When he was small, my youngest son had a habit of filling his pockets with treasures he encountered in his daily adventures. I didn't always understand the value he saw in his chosen objects -- really, how many rocks and sticks could one boy keep? In his eyes, though, each one was beautiful and important. Life is just like that on a larger scale, isn't it? We gather up the precious bits of our experiences and save them all to learn from and enjoy later. Perhaps you'll find a little something here that you'd like to keep in your own pockets. Thanks for visiting.
Friday, April 13, 2012
Now before anyone starts wagging fingers and tsk-tsking me with an accusatory tone, let me say that this sort of thing is an extremely rare occurence at our house, so rare that Noah didn't even know what the term "playing hooky" meant when I said it. (Or maybe that's because it's a very outdated term. Whatever. Incidentally, did you know that the word "hooligan" comes after "hooky" in the dictionary? I found that an interesting coincidence!) But back to the fact that we are not regular school skippers: if you combined points for Noah's and my levels of conscientiousness and rule-following, you would get a score of something close to googol. (Googol is a number with 100 zeros, and Google was named after this number, but it was accidentally misspelled. I know this because Noah told me; he learned it in all of the reading he does in his spare time when he's not in school.) I think it's clear now that he's fine missing what would have amounted to three hours of school today, one of which was lunch. (And now it's also obvious how ridiculously guilty I feel about not sending Noah to school today, judging by the way I am desperately trying to justify it to you all! Clearly I need help.)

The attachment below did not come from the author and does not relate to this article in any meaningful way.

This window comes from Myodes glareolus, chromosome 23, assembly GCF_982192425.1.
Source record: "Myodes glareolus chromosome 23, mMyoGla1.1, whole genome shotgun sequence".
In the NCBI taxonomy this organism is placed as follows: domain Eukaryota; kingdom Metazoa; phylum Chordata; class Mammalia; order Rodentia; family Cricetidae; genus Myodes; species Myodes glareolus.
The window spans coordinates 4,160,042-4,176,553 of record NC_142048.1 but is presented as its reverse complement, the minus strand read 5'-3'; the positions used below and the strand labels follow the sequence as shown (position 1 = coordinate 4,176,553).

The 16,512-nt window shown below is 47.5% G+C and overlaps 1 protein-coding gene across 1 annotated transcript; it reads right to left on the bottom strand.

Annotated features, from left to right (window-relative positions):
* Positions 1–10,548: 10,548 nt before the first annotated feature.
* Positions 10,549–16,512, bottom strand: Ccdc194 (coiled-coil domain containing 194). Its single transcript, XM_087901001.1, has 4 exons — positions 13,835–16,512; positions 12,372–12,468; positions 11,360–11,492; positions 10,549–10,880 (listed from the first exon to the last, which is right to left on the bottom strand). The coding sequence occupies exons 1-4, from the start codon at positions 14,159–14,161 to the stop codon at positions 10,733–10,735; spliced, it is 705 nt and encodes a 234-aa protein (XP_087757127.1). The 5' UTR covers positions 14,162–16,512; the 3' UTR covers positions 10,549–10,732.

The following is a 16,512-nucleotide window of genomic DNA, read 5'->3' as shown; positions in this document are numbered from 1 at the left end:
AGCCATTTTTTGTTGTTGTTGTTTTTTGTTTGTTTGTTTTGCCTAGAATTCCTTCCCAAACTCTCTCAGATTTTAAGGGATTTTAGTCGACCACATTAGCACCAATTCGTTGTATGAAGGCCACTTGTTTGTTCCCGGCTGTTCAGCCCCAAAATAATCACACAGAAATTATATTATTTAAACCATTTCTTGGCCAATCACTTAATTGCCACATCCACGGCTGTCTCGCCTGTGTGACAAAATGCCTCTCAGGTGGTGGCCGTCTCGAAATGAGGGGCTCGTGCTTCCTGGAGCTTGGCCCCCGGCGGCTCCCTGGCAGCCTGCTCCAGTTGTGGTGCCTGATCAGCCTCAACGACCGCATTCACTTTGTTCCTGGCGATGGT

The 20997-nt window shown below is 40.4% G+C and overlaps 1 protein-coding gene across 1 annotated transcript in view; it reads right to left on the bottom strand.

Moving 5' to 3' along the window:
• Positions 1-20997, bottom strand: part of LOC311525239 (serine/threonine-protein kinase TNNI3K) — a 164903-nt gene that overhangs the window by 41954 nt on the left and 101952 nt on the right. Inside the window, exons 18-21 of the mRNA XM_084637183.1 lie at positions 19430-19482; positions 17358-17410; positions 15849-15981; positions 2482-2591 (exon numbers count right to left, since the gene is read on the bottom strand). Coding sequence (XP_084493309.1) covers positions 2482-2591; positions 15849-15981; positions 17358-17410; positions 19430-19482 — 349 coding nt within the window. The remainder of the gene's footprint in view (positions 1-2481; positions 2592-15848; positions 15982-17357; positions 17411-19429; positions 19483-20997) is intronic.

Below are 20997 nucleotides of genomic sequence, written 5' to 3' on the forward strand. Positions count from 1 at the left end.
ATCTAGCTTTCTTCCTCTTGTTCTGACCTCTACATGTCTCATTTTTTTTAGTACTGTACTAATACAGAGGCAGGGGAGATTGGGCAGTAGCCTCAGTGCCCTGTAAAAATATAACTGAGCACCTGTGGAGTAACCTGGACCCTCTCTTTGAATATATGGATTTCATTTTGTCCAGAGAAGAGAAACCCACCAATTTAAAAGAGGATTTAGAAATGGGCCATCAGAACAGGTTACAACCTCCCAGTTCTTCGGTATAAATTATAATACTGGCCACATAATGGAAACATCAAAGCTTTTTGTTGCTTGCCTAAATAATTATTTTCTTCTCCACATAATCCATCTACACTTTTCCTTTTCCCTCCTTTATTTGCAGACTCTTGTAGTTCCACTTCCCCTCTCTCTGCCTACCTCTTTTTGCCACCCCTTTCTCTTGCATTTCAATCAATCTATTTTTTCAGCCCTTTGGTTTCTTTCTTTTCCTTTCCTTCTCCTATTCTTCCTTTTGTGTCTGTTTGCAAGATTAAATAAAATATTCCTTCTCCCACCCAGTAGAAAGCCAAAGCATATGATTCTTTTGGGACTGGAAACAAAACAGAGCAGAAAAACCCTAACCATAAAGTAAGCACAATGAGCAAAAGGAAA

Anyway.... Noah and I spent a really nice morning together. We went to the library to browse for some new-to-us and exciting books to devour, shared a leisurely lunch, and played multiple rounds of UNO.
We had some really good conversations, where we discussed things that matter to each of us and wondered about some things we both don't know. Noah confessed to feeling very nervous about his swim meet today (which I suspected based on his quiet thoughtfulness this morning), and I shared with him all the tricks I've learned to help banish worrying. (I am very good at explaining these techniques to others, and less good at actually using them myself.) There were no other people or activities demanding our attention this morning, and I think we both enjoyed the chance to share a few hours, just the two of us.
As Noah gets older, he gets pulled in many more directions, and the time I spend with him gets shorter every year. He enjoys being out more with his friends, listening to music and reading more on his own, being busier with more extra-curricular activities, and spending time thinking, planning, wondering, figuring out the many intricacies of the world more independently. I accept all of this as a normal part of his growing up. But it doesn't stop me from really cherishing a few hours stolen from a regular school day to remind me of the countless ways in which Noah is a really wonderful kid. I hope he never grows tired of taking a bit of time to reconnect with his mom.